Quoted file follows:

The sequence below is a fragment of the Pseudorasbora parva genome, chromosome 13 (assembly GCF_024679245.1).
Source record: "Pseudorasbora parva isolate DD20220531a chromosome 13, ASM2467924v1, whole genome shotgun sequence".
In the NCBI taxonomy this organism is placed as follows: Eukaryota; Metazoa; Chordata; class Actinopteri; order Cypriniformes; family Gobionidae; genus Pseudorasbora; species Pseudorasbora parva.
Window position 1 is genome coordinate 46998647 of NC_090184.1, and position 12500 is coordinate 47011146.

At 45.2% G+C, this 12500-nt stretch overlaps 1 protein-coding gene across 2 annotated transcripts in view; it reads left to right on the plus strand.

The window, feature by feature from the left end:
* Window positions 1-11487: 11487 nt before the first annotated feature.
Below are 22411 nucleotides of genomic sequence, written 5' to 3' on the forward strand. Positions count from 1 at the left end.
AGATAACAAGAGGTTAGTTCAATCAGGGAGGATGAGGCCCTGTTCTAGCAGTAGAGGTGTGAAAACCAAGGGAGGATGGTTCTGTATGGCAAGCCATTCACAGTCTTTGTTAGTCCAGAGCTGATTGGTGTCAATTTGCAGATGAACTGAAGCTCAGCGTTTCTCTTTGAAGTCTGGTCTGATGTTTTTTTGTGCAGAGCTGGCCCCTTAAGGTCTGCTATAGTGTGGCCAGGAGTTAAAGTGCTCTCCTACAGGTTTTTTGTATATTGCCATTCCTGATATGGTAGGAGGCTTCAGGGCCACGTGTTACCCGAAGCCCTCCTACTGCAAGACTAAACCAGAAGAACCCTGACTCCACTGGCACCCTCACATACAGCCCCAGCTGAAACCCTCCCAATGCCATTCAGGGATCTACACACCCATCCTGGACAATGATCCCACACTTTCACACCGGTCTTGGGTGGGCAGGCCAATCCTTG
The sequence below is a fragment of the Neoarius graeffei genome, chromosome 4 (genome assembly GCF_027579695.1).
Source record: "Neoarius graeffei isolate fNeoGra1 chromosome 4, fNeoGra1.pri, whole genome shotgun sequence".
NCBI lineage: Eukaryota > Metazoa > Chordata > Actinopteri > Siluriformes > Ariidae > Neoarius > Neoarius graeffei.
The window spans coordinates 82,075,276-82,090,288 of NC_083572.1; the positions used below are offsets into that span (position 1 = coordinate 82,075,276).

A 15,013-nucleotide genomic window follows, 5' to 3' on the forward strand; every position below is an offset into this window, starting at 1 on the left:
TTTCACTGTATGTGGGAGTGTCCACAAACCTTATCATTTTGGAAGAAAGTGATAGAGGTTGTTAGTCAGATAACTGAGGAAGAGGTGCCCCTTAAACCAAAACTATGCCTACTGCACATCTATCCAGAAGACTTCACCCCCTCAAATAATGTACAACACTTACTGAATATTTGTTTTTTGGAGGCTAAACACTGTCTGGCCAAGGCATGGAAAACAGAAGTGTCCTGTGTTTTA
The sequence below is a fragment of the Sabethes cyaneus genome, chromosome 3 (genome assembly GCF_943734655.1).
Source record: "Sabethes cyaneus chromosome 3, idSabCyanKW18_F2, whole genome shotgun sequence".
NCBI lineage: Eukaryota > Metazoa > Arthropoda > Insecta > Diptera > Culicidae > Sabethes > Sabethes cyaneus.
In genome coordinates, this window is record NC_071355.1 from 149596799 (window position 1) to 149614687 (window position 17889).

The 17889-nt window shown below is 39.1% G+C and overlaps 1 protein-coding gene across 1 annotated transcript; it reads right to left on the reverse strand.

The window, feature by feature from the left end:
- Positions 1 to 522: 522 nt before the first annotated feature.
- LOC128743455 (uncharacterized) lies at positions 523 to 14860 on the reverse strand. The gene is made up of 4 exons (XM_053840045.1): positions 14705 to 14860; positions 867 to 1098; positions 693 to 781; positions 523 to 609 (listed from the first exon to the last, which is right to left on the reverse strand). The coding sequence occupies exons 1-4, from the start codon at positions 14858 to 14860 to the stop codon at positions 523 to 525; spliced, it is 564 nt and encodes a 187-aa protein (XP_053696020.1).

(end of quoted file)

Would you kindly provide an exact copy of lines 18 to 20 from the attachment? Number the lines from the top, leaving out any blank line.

NCBI lineage: Eukaryota > Metazoa > Arthropoda > Insecta > Diptera > Culicidae > Sabethes > Sabethes cyaneus.
In genome coordinates, this window is record NC_071355.1 from 149596799 (window position 1) to 149614687 (window position 17889).

The 17889-nt window shown below is 39.1% G+C and overlaps 1 protein-coding gene across 1 annotated transcript; it reads right to left on the reverse strand.